The one thing that leaves me scratching my head is, why no tapers at the show? And why no option to buy a recording of the concert? Why not sell copies? There’s gold in them hills! They’re already taping the shows, I imagine. Run off some copies, sell them at $25 a pop. Instant memories for the fans. A little extra cash for the band. The band would benefit if they let tapers record and upload recordings to the Live Music Archive. It builds exposure, rewards the fans, and preserves their live work for future generations to hear.
Since I can’t link to any MP3s on the Live Music Archive, you’re going to have to see the Levon Helm Band for yourself. Which you should do anyway. It’s a great show, and you’ll probably get caught up in the energy of it. Check out this audience recording from 2010 to see what I mean.
So, last week I decided to check out the love show of a band I knew nothing about. I don’t get to do that nearly as often as I’d like to, but my pal and local PR man, Nathan put the word out he was looking for a date and I decided to go hang out with him. (Full disclosure: PR man Nathan Walker wrote a few pieces for GLONO in another life. He only sends me shit he thinks I’ll actually like, making him a GOOD PR man).
Nathan knows I like good rock and roll and the whole point of this site is to talk about and share the bands we think everyone should know about. Well, here’s The Pack a.d. Dig ‘em.
Dark Star Orchestra at the Majestic Theater Detroit, February 9, 2012
Detroit in February is cold. Not necessarily a place you want to visit. But on a windy and bitter Thursday night, music hungry deadheads converged on the Majestic Theater in Detroit. Dark Star Orchestra was in town. And the audience got what they came for: two sets of well articulated, passionately played Grateful Dead music. A little bit of summer for a short 3 hours to help us through the tail end of a Michigan winter.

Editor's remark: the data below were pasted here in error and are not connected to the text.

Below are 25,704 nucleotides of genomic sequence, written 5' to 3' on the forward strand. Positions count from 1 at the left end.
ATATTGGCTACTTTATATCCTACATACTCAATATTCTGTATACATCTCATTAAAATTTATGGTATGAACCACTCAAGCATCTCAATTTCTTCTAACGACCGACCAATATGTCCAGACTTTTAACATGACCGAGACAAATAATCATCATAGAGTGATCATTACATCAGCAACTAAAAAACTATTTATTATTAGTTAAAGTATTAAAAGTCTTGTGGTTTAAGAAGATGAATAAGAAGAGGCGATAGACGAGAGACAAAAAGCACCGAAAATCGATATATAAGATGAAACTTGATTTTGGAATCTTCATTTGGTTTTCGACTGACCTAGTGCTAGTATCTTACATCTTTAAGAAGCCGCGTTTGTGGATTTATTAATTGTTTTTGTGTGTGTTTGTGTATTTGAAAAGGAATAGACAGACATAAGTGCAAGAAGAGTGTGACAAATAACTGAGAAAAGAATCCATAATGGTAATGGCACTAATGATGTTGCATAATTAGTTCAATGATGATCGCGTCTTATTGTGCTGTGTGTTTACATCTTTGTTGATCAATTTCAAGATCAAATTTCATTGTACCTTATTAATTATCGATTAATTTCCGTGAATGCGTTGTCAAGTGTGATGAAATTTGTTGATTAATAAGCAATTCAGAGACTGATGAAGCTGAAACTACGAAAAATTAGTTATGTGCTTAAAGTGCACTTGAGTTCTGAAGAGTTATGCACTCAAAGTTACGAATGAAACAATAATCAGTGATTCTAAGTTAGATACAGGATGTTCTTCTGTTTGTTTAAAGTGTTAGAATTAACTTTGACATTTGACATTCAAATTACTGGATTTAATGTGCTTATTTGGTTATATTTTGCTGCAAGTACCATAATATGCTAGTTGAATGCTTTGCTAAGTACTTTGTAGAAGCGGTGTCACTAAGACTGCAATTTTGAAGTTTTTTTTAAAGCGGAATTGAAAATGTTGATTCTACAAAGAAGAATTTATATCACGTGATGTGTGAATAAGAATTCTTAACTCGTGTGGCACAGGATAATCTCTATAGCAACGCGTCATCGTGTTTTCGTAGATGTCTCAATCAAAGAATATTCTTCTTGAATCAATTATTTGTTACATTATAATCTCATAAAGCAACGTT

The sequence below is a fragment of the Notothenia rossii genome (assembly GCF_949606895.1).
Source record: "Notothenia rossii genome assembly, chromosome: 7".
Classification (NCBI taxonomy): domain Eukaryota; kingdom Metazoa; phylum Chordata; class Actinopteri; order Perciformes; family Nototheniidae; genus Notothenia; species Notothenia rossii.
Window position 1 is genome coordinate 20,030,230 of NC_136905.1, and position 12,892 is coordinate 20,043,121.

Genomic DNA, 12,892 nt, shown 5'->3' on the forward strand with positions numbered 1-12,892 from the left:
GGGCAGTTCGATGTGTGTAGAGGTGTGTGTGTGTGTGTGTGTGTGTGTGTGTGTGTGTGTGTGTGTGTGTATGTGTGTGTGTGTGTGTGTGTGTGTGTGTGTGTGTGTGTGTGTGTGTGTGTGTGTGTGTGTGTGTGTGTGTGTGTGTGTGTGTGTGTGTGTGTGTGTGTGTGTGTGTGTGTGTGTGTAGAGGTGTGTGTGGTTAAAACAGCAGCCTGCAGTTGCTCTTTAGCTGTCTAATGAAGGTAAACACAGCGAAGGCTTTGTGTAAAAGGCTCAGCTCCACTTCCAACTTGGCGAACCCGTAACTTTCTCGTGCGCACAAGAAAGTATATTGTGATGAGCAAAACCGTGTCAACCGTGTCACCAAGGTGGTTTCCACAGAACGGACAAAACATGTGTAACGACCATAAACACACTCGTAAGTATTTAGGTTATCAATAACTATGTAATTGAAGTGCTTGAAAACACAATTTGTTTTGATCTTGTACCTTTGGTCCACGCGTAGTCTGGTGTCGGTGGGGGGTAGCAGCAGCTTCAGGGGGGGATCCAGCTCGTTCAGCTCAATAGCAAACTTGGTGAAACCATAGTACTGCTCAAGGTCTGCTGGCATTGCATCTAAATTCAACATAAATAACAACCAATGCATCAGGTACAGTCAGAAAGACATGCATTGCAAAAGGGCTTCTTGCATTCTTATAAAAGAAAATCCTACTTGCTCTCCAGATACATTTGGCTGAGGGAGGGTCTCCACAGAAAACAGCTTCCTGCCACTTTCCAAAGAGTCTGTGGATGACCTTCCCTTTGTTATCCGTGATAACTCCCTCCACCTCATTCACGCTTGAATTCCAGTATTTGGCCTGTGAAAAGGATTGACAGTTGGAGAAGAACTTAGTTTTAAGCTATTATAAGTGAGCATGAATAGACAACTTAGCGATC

It was my first time at the Majestic Theater in Detroit. Despite the cold and the wind, the line into the venue was practically around the block at its longest, right after they opened the doors. In reality, the long line wasn’t actually to get in. It was to get a wristband if you wanted to drink (the show was 18 and over). At least in Michigan, people are willing to tolerate a little blast of cold if it means they can get their drink on the rest of night.
I got in early enough that I got to see the venue floor relatively empty. Like any place with a bar and live music, it wasn’t the cleanest place in the world. And it’s pretty drab inside. No balcony, no architectural touches to marvel at. To top it off, without a balcony or a graded ground floor, there are really no good sight lines to the stage unless you’re pretty close to the front.
That said, once the music gets going, the Majestic is a nice venue. The sound is pretty balanced, not a lot of reverb off the walls, and it accommodates a crowd of 1,600+ while keeping easy access to the bars, which line the back wall and one side of the venue. Never a long line when you need a thirst quencher.
The set lists for this show are outstanding. There’s not a “I think I’m going to go get a beer” song in the bunch. The band kicked off the first set with Chuck Berry’s “Promised Land,” a common opener for the Dead. This was followed by a rockin’ “Sugaree,” then Bobby’s country masterpiece, “Mexicali Blues.”